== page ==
Who wants to be a role model? Not Rihanna

I’m baaaaack!! I hope you’ve all had a great summer. I’m taking Bars and Chords in a slightly different direction this school year but before I get into all of that, I had to write about the interview with Rihanna and Oprah on Sunday. Simply put, I can’t help but notice that…

No one wants to be a role model!

On Sunday, Rihanna blatantly told Oprah that she doesn’t like the title of “Role Model.” Ever since then, a thought has been running through my mind…how can you have 11 number 1 hits, and not want to be a role model?!   In other words, I doubt she made it to the top without having someone she aspired to be like, so why wouldn’t she want others to follow her now? Still…now that I’ve had a bit of time to reflect, I’m starting to believe that most celebrities (especially music artists) would probably have given the same response.

To society, a role model isn’t just someone who tries his or her best. As RiRi pointed out in her interview, a role model tends to be synonymous with everyone’s idea of “perfection.” Whether you admit it or not, all of us expect perfection–for artists to fit into our mold of the A-List lifestyle. And when someone fails to meet expectations, record sales plummet, sponsors walk away, and your favorite artist is left to crawl to the top again.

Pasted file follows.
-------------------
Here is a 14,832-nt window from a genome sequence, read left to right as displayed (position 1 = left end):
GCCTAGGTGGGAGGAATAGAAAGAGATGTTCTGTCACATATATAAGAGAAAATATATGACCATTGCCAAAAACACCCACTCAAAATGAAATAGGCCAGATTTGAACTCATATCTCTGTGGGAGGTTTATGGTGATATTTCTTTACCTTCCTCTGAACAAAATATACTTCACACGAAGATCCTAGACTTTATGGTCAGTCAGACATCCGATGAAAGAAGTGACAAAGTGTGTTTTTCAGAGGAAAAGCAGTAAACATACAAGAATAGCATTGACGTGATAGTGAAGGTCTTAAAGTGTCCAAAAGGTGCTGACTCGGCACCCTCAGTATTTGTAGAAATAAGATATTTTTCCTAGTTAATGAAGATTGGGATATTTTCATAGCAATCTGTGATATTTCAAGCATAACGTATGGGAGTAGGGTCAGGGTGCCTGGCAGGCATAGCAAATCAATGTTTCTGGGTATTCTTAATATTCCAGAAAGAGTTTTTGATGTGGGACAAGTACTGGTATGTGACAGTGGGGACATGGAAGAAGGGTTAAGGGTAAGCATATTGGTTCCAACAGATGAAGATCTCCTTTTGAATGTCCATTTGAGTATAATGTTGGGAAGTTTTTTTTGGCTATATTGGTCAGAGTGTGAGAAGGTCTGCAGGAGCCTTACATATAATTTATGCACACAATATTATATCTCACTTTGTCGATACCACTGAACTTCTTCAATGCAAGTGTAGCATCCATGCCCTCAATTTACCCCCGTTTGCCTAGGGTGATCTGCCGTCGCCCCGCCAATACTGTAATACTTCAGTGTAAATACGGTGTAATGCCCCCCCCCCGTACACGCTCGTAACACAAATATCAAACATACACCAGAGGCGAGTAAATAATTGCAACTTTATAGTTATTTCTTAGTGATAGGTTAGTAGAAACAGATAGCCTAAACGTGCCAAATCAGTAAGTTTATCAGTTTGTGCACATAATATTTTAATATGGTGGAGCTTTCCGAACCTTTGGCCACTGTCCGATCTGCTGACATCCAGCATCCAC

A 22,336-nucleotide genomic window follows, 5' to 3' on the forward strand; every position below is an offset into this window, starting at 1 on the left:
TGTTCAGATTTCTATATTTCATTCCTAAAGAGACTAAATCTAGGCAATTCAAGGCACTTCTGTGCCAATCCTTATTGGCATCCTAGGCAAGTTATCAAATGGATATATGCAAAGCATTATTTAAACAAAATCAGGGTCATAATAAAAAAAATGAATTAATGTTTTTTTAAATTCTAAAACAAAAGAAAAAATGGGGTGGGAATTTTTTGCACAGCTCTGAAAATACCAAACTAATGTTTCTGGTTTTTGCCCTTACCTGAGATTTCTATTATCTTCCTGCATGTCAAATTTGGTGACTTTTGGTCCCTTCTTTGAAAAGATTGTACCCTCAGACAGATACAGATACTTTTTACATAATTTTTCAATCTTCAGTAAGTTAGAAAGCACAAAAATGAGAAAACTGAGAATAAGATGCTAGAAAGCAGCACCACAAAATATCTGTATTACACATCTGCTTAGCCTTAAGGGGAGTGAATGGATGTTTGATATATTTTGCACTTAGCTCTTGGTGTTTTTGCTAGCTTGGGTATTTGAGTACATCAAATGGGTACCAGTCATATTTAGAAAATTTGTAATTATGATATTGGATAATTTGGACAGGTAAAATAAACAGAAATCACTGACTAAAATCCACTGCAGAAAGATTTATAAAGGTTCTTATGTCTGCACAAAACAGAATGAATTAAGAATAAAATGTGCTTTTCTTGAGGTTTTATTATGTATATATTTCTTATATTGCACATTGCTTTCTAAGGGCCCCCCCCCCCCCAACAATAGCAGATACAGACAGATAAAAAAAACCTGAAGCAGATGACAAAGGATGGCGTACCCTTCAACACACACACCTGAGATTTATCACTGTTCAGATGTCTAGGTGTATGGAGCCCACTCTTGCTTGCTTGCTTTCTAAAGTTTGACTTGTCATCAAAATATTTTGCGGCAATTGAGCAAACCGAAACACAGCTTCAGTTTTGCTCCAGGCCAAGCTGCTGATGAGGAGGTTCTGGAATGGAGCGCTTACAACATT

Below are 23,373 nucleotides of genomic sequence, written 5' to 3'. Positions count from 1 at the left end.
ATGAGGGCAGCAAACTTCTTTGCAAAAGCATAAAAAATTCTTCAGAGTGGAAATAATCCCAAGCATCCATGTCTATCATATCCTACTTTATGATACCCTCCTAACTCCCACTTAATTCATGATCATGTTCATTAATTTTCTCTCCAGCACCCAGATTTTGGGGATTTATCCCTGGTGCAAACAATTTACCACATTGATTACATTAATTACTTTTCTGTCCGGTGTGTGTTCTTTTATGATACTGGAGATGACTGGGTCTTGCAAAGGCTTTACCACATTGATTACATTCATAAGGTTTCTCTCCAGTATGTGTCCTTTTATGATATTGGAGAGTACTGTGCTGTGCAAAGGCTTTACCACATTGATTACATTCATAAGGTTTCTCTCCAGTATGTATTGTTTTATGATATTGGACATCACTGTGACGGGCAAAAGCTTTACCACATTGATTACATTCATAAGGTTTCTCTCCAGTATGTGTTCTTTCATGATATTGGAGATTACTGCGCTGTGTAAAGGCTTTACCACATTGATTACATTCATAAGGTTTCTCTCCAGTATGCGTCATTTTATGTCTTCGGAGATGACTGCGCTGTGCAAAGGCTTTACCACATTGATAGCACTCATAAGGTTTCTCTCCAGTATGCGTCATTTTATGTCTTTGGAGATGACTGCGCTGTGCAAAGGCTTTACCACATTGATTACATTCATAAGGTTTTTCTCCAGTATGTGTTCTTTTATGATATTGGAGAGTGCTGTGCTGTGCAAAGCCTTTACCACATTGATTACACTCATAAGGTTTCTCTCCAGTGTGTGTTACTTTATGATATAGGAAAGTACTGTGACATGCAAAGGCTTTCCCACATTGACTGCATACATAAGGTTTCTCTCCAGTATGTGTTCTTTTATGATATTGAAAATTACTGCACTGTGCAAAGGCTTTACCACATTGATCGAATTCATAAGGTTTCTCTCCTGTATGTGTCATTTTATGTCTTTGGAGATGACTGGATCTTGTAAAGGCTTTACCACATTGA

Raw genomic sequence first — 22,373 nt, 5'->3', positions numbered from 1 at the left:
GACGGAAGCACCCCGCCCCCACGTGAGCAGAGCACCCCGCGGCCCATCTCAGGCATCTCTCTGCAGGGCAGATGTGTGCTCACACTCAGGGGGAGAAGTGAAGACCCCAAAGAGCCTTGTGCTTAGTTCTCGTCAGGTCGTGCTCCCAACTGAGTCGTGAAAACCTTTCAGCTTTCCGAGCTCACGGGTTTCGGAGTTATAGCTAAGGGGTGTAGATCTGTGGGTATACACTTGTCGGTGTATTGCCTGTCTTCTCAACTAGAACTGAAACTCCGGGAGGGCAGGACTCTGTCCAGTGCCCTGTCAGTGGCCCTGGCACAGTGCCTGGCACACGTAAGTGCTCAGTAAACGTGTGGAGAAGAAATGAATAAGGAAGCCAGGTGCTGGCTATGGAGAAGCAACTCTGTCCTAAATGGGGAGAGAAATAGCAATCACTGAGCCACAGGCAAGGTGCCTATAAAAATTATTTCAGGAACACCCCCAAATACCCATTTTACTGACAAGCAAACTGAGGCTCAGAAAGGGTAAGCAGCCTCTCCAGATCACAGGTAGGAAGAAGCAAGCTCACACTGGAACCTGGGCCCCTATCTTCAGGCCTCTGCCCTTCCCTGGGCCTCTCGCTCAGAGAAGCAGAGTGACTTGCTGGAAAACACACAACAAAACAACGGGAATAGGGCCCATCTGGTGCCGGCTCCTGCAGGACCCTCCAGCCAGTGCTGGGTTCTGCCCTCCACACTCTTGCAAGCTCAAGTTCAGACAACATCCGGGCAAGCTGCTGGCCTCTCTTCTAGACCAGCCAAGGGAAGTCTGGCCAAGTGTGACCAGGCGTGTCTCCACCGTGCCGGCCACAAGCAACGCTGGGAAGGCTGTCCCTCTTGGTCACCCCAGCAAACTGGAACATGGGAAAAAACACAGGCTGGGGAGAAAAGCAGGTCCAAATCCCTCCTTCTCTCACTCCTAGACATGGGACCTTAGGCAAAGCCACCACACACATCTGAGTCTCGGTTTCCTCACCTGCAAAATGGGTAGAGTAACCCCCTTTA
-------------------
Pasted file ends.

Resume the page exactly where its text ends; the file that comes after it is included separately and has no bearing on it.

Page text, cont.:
Still, I can’t help but think about the words of Jessie J: NOBODY’S PERFECT. Technology allows our generation to gain a microscopic view into the lives of our favorite artists, which means that we can easily (and I mean EASILY) expose their flaws. What’s even more creepy is that we’ve listened to an artist’s entire album before the sound engineer finishes his final touches, an artist’s death becomes a trending topic while he’s still alive, a domestic violence case pulls two lovers apart before they even have time to blink…

So who do aspiring musicians look to in an industry where everyone makes mistakes (surprise surprise), and no one wants to be a role model? I don’t have the “perfect” answer for you, but I do know this: for aspiring artists, don’t focus on being a Good Girl (or boy) Gone Bad…start by creating your own dreams and goals instead of looking to live someone else’s. Also understand that fame is not the ultimate goal. In fact, it is often a by-product of hard work (and luck, or bad luck). Your talents, creativity and passion for music should drive you through obstacles.

So, I leave you with a bit of an oxymoron…

RiRi can’t be a role model, but she is, whether she likes it or not. It’s up to her to do her best to project a REAL image of herself, and up to us to stop asking for perfection.

Disagree or agree? I would love to hear your thoughts/comments below or on the FB page!

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